Electoral reform is now clearly on the national agenda. The official amendment of the Speech from the Throne, accepted by the government, confirms this. But even without such a symbolic nod, the demonstration effect of the B.C. Citizens’ Assembly provides national electoral reformers with a huge boost.
Arguably the most important democratic reform lies in the areas of constitutional constraints and requirements. B.C. and Ontario have put fixed-term elections into law, and the Official Opposition has that in its program.
A much more muscular Freedom of Information law would be a democratic reform of great consequence. The opposition (produced by the aforesaid ho hum election) wants this, and it has the numbers to make it happen. There are no policy differences on this topic.
Yes, the June election mattered a great deal. It will either adopt or allow changes in the country of a kind that have been bottled up for years.
— Gordon Gibson
Find what’s there, not what you want
Election analyses should be as objective
as possible in their assessments. It is important to set aside the early and still-to-be-assessed postelection developments, and to ask: what does the election itself mean? Gordon makes it hard to do this because of his tendency to find what he wants rather than what is in the results, and then to mix in the very early postelection politics whose meaning cannot yet be accurately assessed.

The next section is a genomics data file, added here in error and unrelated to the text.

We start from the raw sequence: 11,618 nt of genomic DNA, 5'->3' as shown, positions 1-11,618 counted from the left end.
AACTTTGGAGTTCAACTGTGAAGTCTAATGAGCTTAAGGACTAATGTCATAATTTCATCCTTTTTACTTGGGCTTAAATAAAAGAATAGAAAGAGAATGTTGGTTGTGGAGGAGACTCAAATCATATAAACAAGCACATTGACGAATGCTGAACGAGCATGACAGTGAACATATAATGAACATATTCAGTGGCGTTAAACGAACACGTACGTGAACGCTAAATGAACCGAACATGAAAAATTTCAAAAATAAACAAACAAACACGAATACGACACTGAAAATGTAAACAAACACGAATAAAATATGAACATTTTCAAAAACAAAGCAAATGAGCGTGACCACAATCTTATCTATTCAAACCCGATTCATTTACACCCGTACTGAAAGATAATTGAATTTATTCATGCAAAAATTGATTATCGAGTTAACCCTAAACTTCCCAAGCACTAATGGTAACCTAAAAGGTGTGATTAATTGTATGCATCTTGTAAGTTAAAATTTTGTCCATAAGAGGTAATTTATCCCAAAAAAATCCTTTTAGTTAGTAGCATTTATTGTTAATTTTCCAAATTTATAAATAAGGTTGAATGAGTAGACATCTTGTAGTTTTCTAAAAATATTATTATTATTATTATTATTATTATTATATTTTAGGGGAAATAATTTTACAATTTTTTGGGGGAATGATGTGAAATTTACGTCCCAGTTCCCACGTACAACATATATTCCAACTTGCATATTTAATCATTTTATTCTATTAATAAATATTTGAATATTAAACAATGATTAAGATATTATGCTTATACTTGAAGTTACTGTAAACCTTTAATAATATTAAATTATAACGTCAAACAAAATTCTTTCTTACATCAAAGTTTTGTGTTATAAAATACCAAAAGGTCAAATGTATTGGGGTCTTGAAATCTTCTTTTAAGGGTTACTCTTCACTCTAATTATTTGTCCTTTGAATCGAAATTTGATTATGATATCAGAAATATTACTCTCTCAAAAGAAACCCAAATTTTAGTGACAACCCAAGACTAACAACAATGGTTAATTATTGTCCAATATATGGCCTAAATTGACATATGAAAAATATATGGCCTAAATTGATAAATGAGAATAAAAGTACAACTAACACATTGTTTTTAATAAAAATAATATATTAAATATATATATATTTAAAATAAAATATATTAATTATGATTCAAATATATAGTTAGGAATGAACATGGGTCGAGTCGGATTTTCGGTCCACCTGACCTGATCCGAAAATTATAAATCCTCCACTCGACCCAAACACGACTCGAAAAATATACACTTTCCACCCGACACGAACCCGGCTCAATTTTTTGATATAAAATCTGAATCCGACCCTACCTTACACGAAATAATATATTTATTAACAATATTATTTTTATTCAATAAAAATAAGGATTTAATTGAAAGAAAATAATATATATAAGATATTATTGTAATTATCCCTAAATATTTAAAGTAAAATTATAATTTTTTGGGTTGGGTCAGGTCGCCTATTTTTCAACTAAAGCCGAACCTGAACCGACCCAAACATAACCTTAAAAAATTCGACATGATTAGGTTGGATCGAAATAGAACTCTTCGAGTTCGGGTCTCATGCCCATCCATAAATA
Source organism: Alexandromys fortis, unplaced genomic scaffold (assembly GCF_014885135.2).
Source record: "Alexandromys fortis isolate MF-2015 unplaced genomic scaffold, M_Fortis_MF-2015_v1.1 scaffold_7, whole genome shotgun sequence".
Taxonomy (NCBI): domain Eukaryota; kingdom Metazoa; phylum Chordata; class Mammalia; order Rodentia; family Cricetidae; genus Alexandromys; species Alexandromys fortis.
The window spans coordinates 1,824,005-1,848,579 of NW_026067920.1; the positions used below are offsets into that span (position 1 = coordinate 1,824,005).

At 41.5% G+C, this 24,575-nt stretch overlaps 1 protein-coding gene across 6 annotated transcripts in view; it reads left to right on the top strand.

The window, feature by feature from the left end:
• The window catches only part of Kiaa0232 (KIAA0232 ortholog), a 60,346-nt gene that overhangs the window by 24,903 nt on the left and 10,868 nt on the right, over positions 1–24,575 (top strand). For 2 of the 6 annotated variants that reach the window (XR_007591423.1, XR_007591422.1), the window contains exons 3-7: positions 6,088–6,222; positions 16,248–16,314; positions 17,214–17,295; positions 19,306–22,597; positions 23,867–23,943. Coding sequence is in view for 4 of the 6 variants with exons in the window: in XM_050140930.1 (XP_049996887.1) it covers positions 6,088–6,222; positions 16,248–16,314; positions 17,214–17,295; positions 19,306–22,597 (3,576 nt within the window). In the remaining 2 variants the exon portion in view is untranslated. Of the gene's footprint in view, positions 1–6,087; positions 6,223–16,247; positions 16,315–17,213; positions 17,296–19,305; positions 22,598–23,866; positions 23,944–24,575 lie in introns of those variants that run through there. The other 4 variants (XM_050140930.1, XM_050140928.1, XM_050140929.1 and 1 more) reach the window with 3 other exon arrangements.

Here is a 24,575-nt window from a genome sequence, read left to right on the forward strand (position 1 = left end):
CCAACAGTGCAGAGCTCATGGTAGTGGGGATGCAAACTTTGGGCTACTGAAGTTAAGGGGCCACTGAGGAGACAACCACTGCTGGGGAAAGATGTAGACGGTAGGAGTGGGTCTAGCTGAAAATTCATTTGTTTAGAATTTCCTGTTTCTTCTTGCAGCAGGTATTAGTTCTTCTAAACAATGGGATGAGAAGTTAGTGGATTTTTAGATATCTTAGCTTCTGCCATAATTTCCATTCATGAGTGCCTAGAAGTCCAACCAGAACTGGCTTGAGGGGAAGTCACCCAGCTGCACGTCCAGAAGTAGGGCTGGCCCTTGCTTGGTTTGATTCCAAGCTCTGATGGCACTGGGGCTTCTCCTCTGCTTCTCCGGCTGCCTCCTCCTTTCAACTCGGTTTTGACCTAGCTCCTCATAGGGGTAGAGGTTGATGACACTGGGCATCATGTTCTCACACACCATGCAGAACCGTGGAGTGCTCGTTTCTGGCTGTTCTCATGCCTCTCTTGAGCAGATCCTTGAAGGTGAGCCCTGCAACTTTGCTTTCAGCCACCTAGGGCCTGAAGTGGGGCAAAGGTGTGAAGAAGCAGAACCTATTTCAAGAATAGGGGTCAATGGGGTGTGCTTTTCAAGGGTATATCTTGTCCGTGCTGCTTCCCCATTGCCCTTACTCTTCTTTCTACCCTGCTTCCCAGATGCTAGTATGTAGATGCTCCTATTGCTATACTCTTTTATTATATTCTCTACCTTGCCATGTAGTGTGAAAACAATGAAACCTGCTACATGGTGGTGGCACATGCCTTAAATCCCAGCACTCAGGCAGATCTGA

The first lesson to draw is that governance over the next years will be dominated by the appeasement of nationalist sentiment in Quebec. The clear and unambiguous success of the BQ means that the three other parties will be constantly pandering to Quebec sentiment, very often at the expense of sensible national policy. Bombardier, Air Canada and the panoply of “Quebec losers” can rest comfortable that subsidies and favours will flow copiously. The West and other parts of the country will have to swallow their pride and accept it.
There will be special deals for Quebec in virtually every significant federal-provincial attempt at cooperation. There may very well be some kind of pharmacare plan in Canada, but Quebec will not play, and the rest of the premiers and the Prime Minister will happily claim to see no problem with that. Quebec will of course get our tax money to do its own thing. But it won’t join any cooperative drug purchase arrangement, and it won’t accept any form of national conditions or management.
Federal propaganda and vote-buying measures in Quebec will enjoy a continued privileged position. The sponsorship program will be replaced by some equally noxious scheme; “regional development” grants to Quebec will flourish and new forms of vote buying will be invented.